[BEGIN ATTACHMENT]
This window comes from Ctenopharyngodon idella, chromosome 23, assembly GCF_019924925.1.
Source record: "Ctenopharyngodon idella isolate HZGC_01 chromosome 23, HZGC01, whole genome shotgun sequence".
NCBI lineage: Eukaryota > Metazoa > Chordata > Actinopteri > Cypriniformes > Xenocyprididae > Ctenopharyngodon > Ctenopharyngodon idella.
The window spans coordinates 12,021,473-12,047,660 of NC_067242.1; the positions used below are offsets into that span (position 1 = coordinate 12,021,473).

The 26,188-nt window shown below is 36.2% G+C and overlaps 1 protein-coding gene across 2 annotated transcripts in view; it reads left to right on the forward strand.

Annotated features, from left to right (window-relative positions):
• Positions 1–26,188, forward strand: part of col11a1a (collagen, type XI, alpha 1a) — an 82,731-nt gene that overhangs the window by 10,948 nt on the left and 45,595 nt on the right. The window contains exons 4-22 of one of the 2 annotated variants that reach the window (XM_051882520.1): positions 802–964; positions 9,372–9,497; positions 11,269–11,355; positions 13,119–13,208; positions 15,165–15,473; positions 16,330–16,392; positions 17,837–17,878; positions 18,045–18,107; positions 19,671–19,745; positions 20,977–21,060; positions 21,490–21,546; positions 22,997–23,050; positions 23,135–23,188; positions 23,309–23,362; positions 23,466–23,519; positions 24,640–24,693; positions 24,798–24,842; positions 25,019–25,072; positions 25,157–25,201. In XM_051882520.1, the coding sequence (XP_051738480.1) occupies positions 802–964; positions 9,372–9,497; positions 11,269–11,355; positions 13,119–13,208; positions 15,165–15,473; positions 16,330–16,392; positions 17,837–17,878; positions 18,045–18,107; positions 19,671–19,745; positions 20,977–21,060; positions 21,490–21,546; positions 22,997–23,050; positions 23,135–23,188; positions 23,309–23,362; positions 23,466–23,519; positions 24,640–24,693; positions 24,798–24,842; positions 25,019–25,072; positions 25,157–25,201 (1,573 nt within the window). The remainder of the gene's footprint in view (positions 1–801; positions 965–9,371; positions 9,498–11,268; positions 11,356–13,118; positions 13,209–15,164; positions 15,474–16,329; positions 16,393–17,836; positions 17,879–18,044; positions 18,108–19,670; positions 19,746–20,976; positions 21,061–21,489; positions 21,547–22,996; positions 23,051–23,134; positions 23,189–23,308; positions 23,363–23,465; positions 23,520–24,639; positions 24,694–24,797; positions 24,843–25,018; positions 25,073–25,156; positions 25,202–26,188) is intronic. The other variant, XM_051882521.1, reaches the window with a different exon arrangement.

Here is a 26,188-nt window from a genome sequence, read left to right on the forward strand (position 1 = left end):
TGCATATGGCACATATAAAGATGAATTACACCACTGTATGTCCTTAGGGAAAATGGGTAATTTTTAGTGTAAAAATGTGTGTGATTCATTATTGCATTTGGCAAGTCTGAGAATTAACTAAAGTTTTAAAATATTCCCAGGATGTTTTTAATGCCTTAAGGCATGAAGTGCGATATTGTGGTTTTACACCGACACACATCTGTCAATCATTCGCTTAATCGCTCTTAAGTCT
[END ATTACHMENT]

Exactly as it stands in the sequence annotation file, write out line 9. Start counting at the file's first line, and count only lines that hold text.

TGCATATGGCACATATAAAGATGAATTACACCACTGTATGTCCTTAGGGAAAATGGGTAATTTTTAGTGTAAAAATGTGTGTGATTCATTATTGCATTTGGCAAGTCTGAGAATTAACTAAAGTTTTAAAATATTCCCAGGATGTTTTTAATGCCTTAAGGCATGAAGTGCGATATTGTGGTTTTACACCGACACACATCTGTCAATCATTCGCTTAATCGCTCTTAAGTCT